• Growing Methods — asexual/sexual plant propagation, greenhouse techniques, crop planning, French-intensive bed preparation, transplanting and sowing, crop care, cultivation, seed saving, and irrigation.
  • Botany and Crop Culture — botanical characteristics and cultural requirements of specific vegetable crops, herbs, flowers, fruits, and trees, and how they may be combined in a farm or garden.
  • Soils — soil physical properties, soil/plant interactions, soil fertility management, soil testing, composting, and cover cropping.
  • Pest and Disease Management — management of weeds, vertebrate and invertebrate pests, and plant pathogens in organic systems.
  • Marketing — harvest and post-harvest handling, marketing strategies and outlets, direct marketing through Farmers Market-style produce stand, and Community Supported Agriculture (CSA) management.
  • Environmental Issues in Agriculture — brief survey of modern agricultural production’s effects on environmental quality.
  • Social Issues in Agriculture — historical and contemporary overviews of the dynamic and fluid manner in which the modern food system has been shaped by and contributes to various social, political and economic structures.


Instructional Techniques

This is a full-time course with approximately 300 hours of formal instruction and 700 hours of in-field training and work experience. There are four permanent instructor/managers who teach and coordinate apprentices as well as manage the gardens and fields. Agroecology Program Fellowship members also assist with instruction and management as part of their fellowship training.The instructors and the Apprenticeship Coordinators work together to create the curriculum and to deliver the course through a variety of instructional techniques, as outlined below:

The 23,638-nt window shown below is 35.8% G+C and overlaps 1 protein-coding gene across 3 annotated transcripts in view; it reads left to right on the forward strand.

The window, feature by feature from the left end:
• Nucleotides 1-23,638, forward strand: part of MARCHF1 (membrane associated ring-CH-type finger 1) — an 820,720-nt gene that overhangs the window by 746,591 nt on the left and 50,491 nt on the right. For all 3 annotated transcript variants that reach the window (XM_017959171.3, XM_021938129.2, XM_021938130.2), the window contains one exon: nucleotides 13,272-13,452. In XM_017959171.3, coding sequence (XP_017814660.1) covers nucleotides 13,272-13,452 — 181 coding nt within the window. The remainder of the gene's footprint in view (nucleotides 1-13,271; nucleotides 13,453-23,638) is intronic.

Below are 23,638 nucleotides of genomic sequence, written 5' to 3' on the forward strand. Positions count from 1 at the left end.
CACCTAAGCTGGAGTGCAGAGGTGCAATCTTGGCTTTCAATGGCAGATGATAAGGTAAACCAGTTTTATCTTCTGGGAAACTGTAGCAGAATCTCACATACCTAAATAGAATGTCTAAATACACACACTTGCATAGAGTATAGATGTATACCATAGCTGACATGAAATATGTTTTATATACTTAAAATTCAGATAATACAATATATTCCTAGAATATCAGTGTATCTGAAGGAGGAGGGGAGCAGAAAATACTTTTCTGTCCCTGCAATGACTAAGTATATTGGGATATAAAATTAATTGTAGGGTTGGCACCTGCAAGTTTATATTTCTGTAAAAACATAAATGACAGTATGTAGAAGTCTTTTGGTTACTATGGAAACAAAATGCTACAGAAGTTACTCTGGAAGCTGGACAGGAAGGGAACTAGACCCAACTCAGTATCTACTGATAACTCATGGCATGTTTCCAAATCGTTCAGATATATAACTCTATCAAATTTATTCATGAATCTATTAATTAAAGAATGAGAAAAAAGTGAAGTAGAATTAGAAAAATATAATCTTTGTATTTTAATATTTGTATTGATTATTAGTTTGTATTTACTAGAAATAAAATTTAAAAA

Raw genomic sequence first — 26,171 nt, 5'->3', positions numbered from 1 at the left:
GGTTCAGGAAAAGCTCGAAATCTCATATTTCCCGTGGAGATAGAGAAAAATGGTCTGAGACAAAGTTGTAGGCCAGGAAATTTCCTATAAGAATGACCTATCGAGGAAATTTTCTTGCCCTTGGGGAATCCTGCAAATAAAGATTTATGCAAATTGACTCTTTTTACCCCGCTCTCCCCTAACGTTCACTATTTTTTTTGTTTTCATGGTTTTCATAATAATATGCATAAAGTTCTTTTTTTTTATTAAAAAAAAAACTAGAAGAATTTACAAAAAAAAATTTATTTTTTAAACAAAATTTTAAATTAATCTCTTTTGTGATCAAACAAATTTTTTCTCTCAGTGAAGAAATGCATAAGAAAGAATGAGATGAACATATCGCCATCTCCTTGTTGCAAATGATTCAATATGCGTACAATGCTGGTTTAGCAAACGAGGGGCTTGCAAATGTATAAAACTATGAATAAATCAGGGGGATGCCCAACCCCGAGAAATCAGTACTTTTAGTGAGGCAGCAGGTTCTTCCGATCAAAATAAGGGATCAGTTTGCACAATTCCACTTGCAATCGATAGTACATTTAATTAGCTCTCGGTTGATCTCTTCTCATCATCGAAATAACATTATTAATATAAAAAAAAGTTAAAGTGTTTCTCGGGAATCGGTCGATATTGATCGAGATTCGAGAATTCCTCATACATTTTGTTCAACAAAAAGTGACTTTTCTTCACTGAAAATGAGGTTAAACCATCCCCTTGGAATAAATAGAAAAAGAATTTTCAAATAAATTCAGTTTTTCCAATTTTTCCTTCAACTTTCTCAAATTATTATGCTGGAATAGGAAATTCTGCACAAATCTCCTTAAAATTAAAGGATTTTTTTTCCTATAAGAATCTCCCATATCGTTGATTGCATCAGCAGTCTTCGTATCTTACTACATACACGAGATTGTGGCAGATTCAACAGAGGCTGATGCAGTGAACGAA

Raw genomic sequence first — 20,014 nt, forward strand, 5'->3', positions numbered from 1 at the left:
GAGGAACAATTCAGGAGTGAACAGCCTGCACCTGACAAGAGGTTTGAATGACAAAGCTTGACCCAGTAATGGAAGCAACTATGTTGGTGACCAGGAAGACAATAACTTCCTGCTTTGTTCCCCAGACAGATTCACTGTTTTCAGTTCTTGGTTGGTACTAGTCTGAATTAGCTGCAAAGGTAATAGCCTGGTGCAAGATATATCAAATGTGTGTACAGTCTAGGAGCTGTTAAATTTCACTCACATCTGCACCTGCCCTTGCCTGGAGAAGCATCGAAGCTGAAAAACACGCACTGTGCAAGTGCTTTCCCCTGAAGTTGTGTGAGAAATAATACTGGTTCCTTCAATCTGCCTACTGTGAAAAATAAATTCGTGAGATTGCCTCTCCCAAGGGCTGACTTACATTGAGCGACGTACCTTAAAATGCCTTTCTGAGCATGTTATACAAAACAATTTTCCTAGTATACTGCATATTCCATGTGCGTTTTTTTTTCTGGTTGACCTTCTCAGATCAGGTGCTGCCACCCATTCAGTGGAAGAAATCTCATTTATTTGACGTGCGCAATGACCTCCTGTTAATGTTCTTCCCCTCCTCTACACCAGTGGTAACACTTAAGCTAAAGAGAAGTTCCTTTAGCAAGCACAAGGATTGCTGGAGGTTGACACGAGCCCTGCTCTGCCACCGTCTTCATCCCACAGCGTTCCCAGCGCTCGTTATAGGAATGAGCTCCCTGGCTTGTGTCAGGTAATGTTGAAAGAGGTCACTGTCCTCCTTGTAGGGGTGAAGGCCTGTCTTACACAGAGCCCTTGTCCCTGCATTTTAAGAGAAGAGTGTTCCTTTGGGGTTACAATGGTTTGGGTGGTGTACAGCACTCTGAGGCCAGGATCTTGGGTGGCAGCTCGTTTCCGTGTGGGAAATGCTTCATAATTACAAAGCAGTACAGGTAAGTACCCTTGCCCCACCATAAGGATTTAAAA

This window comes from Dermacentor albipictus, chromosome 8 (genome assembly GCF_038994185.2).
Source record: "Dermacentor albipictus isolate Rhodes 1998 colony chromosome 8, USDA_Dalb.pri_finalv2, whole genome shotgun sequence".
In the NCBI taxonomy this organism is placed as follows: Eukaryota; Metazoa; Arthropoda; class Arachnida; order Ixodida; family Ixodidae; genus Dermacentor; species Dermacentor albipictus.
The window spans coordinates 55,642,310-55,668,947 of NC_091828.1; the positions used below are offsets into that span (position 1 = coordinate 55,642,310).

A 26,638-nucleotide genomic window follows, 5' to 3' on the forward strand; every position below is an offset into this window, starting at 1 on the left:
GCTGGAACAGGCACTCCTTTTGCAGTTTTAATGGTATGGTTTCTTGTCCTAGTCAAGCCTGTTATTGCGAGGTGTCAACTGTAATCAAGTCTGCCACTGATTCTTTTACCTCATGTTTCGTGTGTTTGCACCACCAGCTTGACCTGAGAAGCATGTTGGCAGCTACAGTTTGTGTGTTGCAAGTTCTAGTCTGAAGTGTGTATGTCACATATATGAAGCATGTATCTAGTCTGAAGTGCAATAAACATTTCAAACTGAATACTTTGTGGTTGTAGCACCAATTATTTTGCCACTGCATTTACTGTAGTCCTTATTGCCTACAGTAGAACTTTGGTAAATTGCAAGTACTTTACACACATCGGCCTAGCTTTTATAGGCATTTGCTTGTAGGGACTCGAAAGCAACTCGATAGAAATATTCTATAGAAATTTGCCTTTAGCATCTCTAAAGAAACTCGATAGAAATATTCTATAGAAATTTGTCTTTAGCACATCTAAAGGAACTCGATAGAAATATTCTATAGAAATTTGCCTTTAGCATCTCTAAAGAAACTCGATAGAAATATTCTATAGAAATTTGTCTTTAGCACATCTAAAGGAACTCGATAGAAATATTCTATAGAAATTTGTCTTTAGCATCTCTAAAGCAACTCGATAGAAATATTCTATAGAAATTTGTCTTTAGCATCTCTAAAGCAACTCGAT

1. Garden- and Field-based (4 days per week on average)

Much of the learning in this program happens through the doing. Garden and field work provide time for ongoing instruction, practical demonstrations of horticultural methods, structured work sessions, informal walks and talks, questions and answers, and observations before, during, and after work hours.

2. Lectures and Workshops (2 three-hour sessions per week)

Whole group classes, lectures, and workshops provide the opportunity to disseminate core information to the entire group and to provide the theoretical background for the skills being taught in the gardens and fields. Visiting speakers, brought in to increase the range of topics covered, are drawn from the richharvest instruction pool of agricultural scientists, extensionists, farmers, and gardeners in our area.

3. Practical Skill Classes (once per week)

The field and garden staff, with help from agroecology fellows, lead classes on site-specific topics such as irrigation, equipment, and plant groups. Staff also lead field/garden walks, discussions,
and demonstrations, allowing for students to have a more interactive learning experience.

4. Field Trips (three to six per six-month program)

During the six-month program, apprentices take field trips to different farm and garden operations. Opportunities abound for apprentices to organize their own informal field trips to interesting horticultural and agricultural sites in and around the Santa Cruz area.


Apprenticeship Instructors and Staff